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An Otago Regional Council investigation was launched last month, after E. coli tests taken at Clifton Falls revealed bacteria levels in the Kakanui River had breached the council's safety guidelines four times in December and January.
E.coli levels peaked at 2400 parts per 100ml of water on January 3, well above the council's aim to keep levels below 300 parts per 100ml.
Council resource science manager Matt Hickey said the levels had the potential to cause illness in swimmers, but staff were ''baffled'' when initial inspections of local farms failed to reveal any source of pollution.
However, an aerial survey, conducted by helicopter, finally revealed the source to be a large colony of nesting gulls.
Mr Hickey said the previously unknown colony was found in rugged terrain, 5km above the Clifton Falls Bridge.
He said a total of six colonies of gulls were found nesting on steep rocky faces.
While they had gone undetected until now, due to the inaccessibility of the gorge, it was likely the gulls returned each year to breed in the same places, he said.
''Unfortunately, these nesting gull colonies are likely to continue to cause high E.coli concentrations in the upper Kakanui River, particularly during the breeding season.
''Bird activity, river flow, or even whether it is a cloudy or sunny day, will influence actual bacteria numbers at Clifton Falls Bridge. With hindsight, it reflects the random nature of the historical bacteria results at this site.''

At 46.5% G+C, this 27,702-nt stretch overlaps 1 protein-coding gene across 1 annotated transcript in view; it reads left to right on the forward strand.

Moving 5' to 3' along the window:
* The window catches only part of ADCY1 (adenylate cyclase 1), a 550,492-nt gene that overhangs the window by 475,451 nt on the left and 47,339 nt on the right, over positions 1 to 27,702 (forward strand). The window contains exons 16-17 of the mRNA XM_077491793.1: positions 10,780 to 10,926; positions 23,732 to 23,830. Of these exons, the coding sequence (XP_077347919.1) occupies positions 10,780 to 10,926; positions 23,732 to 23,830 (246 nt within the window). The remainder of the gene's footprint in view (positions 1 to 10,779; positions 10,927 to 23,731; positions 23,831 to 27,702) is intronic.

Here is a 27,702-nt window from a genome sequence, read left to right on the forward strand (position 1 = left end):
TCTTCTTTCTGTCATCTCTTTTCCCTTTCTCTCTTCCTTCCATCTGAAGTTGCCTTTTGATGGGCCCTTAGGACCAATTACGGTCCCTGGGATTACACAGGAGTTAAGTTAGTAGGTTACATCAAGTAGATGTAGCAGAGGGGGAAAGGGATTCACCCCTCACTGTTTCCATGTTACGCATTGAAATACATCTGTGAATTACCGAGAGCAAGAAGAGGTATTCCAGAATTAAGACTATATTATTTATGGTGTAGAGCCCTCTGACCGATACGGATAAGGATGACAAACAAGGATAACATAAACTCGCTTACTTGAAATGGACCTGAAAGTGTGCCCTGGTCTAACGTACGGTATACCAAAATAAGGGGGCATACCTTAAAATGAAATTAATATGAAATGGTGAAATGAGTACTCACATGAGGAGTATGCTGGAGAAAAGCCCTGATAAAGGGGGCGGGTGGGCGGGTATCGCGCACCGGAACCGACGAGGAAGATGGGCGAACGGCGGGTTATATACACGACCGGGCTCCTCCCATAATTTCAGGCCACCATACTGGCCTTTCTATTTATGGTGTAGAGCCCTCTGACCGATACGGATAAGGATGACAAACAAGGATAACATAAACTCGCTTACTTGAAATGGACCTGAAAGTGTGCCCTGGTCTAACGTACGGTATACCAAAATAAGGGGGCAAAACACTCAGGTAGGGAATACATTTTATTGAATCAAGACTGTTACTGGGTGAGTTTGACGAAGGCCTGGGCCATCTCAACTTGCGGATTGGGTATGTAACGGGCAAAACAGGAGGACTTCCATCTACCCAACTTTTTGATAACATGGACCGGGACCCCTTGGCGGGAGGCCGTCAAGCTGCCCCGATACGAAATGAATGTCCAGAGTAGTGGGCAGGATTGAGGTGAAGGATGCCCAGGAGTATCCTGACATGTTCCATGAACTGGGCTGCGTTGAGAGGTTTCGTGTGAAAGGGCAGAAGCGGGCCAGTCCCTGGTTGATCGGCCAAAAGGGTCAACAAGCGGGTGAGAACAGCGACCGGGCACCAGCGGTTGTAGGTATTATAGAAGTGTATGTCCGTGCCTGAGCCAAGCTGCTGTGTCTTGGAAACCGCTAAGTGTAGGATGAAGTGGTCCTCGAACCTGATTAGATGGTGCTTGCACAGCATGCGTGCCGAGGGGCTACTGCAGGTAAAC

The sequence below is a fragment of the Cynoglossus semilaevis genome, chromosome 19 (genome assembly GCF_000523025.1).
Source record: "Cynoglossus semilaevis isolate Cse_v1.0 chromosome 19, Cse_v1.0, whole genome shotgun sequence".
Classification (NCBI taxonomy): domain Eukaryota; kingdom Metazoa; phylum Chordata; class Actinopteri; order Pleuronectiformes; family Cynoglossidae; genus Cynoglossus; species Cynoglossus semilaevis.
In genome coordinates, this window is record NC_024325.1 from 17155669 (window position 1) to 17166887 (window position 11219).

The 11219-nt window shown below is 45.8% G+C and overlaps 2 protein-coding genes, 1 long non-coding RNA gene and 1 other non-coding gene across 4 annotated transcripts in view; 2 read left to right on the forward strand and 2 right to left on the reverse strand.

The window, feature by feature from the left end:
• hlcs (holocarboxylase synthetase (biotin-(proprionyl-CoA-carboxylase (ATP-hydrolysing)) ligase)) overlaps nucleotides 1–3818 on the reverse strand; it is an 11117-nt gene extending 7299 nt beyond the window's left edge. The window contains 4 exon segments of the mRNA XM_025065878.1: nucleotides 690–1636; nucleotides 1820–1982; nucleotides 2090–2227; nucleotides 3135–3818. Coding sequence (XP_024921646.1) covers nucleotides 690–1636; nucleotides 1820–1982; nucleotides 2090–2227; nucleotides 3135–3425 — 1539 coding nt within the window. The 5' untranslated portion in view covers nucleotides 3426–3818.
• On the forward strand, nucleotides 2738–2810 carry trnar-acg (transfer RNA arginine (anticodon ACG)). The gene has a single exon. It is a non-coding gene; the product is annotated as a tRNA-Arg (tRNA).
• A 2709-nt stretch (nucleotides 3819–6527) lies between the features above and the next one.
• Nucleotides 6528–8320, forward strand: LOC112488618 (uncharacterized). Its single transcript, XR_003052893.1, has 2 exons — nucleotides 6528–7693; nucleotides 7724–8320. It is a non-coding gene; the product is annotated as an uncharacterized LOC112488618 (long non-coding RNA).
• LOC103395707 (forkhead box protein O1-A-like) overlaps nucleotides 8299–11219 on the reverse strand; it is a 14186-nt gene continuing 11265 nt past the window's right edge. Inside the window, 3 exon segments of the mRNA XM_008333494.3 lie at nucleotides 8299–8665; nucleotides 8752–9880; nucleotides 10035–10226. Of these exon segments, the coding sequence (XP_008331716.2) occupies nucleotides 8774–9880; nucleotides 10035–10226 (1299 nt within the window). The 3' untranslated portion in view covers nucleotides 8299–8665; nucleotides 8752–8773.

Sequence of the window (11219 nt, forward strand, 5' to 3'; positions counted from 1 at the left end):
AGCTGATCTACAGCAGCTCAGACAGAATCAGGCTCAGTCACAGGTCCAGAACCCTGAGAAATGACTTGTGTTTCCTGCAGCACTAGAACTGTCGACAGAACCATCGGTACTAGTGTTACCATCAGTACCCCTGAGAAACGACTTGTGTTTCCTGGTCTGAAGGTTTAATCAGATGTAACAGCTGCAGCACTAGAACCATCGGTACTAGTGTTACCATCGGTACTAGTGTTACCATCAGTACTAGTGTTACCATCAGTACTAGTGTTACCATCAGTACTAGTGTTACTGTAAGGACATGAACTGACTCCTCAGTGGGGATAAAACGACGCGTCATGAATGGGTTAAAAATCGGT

He added that water-quality samples taken upstream of the colony revealed E. coli concentrations of 214 parts per 100ml, whereas immediately downstream, the concentration was recorded at 1300 parts per 100ml.
Government water-quality guidelines for recreational swimming areas suggested that those with E. coli concentrations of less than 260 parts per 100ml should be safe, whereas water with more than 550 parts per 100ml could pose a health risk, he said.
Coastal Otago biodiversity programme manager David Agnew said the Department of Conservation would look into the situation and try to identify which species of gull were nesting in the area.
Mr Agnew said the species involved would determine what could be done to remove them.
''Black-backed gulls are not protected so that's not a problem as far as if they are causing a problem. They are not rare or threatened, they are not even protected, whereas red-billed gulls and black-billed gulls both have their own conservation concerns.''